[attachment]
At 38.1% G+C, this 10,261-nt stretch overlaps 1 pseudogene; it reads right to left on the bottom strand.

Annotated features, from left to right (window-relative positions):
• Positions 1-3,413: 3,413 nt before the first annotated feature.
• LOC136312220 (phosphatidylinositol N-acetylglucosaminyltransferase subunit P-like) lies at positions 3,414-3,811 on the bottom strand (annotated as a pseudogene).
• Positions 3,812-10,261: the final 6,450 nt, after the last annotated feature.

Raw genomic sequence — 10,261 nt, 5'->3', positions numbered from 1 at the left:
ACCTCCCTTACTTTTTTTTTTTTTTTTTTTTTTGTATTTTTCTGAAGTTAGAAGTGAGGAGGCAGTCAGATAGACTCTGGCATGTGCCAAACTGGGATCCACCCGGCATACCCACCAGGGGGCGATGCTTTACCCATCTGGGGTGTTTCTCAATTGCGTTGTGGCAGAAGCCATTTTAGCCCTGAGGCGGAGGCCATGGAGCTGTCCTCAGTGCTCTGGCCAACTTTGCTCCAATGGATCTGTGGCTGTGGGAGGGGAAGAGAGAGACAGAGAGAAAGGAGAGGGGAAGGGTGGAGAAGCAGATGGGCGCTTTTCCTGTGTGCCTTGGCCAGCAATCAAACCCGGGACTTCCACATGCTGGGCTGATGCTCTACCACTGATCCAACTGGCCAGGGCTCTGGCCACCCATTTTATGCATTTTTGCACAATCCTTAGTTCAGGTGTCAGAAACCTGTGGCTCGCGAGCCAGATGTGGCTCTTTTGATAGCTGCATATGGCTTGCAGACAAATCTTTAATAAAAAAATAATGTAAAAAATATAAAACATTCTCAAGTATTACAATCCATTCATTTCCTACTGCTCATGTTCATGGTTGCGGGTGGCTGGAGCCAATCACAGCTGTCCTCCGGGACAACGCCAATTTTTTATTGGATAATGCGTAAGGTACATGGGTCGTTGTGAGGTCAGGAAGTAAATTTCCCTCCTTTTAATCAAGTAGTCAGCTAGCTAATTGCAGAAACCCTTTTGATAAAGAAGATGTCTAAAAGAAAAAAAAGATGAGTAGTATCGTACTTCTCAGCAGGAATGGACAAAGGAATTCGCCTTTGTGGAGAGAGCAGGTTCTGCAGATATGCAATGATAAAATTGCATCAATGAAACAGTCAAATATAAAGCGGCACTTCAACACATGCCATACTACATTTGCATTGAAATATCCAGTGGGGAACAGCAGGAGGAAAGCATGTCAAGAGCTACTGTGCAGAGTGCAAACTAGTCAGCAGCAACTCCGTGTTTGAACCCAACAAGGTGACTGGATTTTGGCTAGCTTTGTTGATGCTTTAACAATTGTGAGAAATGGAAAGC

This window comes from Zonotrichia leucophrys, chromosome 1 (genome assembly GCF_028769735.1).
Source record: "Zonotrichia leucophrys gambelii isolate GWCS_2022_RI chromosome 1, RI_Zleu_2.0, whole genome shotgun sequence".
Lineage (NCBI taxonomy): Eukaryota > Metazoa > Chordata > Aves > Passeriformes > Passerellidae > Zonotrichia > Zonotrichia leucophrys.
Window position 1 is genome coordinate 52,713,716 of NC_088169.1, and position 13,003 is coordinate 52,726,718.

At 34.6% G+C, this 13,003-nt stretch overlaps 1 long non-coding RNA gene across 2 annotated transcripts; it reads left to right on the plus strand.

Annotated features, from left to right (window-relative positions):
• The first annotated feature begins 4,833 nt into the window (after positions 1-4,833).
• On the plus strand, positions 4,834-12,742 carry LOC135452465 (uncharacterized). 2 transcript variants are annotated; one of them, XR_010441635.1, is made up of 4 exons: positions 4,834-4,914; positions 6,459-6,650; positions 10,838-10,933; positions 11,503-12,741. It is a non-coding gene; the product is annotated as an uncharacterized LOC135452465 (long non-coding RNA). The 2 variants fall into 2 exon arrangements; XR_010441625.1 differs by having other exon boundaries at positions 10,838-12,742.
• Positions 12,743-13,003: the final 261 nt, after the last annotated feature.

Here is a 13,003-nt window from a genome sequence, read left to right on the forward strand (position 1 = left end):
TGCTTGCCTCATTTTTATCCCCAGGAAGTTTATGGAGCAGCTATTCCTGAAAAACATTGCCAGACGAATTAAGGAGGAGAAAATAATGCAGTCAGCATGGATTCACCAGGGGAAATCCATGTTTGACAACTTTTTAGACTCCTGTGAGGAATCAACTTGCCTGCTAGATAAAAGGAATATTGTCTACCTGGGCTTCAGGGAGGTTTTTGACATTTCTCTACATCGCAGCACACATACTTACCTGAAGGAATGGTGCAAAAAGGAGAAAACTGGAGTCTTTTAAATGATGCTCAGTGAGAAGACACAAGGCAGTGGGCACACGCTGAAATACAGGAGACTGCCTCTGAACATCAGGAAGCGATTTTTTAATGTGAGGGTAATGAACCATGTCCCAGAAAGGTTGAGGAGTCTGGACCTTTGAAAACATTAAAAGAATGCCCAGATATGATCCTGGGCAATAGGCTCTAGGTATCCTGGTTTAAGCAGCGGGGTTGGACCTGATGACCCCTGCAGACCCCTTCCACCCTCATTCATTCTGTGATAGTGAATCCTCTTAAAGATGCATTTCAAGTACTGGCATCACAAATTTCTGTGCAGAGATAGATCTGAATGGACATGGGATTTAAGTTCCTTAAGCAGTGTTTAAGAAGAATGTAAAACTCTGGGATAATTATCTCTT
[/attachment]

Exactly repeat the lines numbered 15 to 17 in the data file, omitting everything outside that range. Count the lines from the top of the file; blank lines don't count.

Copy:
• On the plus strand, positions 4,834-12,742 carry LOC135452465 (uncharacterized). 2 transcript variants are annotated; one of them, XR_010441635.1, is made up of 4 exons: positions 4,834-4,914; positions 6,459-6,650; positions 10,838-10,933; positions 11,503-12,741. It is a non-coding gene; the product is annotated as an uncharacterized LOC135452465 (long non-coding RNA). The 2 variants fall into 2 exon arrangements; XR_010441625.1 differs by having other exon boundaries at positions 10,838-12,742.
• Positions 12,743-13,003: the final 261 nt, after the last annotated feature.

Here is a 13,003-nt window from a genome sequence, read left to right on the forward strand (position 1 = left end):